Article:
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  1. I read this last night, and I was weeping when I finished. I cannot imagine. :( I truly am sorry for your loss... I would not wish that on anyone. I think of my daughters, and I cannot imagine the pain. I think they would have to put me in a padded cell... because I don't think I could endure it. Sue I think you are so brave and strong. You amaze me lady! I hope to be able to meet you one day and just give you a big hug.. I am so proud to call you 'friend'. My hubby asked me (last night) why I was crying.. and I told him about Thomas. He looked upset, shook his head sadly, and walked in the next room. He literally had no words. It's hard to know what to say. But my heart aches at your story. And I wish I could do something. One thing I CAN do, is pray. <3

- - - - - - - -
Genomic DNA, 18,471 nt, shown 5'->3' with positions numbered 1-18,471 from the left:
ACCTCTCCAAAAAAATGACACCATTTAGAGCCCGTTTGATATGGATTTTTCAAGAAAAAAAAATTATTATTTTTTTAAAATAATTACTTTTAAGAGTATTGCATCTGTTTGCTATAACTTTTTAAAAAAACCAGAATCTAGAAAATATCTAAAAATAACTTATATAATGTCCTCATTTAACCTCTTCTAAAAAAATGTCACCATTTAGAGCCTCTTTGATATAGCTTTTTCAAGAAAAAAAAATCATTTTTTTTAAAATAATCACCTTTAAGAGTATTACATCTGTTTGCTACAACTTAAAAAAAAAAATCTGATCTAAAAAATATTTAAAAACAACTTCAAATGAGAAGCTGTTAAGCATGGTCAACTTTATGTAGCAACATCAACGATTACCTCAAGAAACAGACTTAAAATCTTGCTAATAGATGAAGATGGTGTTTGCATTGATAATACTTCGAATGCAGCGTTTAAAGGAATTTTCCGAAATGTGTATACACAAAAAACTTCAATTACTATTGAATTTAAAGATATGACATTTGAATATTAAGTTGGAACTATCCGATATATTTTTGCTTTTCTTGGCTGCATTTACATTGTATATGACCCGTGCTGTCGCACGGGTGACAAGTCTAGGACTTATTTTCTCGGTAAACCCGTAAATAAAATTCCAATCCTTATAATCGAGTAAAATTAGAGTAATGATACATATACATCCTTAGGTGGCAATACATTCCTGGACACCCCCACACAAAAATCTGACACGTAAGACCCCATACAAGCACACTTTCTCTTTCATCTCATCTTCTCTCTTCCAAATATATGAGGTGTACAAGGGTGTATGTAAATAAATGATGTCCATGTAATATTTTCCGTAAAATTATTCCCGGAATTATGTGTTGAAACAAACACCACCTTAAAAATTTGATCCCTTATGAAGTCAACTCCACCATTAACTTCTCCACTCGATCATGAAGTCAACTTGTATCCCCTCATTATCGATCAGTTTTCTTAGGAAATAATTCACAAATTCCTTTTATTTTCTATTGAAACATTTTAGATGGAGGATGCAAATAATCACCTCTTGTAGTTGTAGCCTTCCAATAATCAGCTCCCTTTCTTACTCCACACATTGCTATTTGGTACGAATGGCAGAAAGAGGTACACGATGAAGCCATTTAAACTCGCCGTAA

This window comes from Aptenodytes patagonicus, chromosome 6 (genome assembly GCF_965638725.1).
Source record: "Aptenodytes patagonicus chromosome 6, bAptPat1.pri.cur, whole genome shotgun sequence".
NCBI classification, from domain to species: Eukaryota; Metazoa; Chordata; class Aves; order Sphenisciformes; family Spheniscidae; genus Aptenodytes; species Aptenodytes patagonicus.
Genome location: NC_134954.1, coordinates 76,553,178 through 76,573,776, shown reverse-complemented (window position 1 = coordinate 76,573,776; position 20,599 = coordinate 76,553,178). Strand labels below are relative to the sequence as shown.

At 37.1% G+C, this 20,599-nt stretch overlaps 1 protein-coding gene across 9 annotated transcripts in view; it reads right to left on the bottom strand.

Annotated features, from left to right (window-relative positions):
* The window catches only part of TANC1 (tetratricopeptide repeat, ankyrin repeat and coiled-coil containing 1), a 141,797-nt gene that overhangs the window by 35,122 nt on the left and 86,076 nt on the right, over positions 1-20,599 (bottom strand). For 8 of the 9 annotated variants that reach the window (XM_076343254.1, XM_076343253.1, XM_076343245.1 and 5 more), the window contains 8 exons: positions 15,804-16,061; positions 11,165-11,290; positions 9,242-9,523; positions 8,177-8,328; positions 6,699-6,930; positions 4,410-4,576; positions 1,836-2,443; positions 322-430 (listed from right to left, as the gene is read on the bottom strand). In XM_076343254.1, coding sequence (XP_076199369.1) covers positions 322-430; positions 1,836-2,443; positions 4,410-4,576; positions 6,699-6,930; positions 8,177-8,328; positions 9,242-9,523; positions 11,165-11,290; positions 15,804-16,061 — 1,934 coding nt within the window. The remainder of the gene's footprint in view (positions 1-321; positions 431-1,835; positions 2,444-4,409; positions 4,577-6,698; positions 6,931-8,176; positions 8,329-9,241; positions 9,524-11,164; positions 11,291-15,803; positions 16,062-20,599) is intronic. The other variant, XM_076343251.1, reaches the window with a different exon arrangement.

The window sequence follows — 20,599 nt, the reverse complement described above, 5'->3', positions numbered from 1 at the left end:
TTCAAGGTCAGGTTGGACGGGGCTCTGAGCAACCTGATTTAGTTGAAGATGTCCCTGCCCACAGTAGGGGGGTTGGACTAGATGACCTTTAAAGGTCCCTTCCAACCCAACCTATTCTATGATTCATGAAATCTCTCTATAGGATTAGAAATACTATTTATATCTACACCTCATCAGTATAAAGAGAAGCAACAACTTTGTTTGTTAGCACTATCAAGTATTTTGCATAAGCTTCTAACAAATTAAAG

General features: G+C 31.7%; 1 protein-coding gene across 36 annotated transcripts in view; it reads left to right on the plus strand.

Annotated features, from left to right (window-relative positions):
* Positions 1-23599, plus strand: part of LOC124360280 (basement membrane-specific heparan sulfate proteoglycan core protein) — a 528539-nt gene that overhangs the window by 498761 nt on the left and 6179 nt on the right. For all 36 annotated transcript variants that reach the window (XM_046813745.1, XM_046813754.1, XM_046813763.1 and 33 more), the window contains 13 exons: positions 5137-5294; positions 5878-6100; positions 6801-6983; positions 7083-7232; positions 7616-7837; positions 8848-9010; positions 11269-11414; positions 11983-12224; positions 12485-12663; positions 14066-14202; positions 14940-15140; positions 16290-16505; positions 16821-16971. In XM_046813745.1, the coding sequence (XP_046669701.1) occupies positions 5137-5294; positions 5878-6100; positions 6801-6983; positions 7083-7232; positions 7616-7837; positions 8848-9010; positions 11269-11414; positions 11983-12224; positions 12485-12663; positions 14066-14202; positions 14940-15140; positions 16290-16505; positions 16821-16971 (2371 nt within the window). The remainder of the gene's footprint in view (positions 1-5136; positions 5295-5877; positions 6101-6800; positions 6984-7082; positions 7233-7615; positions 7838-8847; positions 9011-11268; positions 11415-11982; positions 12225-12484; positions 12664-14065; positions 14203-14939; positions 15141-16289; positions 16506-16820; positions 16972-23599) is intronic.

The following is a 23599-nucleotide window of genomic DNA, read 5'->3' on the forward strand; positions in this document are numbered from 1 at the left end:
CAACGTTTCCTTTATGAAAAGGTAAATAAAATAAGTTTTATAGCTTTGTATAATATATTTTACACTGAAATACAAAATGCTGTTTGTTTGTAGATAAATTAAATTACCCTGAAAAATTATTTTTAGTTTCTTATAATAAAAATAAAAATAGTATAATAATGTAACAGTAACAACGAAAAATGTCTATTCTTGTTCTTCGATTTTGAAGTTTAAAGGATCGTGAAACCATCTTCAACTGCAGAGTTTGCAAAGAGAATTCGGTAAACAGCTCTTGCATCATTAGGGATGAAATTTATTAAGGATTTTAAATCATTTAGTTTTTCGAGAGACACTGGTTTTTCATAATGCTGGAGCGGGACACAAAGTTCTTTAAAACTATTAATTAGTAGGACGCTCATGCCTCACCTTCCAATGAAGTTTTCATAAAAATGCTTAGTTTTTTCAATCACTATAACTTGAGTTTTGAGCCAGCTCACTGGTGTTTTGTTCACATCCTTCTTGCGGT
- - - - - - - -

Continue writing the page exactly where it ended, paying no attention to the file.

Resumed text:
2. Susan,

    If you'd known me 12 years ago, you wouldn't have called me brave. I was so frightened. I thought I'd never be able to endure the pain. And I begged and begged God to spare me this trial. But He didn't and I found out that all things can be endured with His help. I am certain that you would have survived too if it had happened to you and not me.

    Losing a baby is one of the hardest experiences a mother will ever live through. It's a pain I wish I could shield every mother from. I know the depths of that sorrow and the near despair. But I also know the great love of God and He has taught me many things such as trust and compassion. I think of those mothers who didn't know what to say to me all those years ago, those mothers who caused me pain with their words and actions. They didn't mean to hurt me. They just couldn't imagine what I was going through. And now I am grateful that (hopefully) I can help others a little because I have been there and understand. At least I know a few things NOT to say!

    Thank you Susan for reading my Thomas stories. I very much appreciate you taking the time to share my son.

    God bless!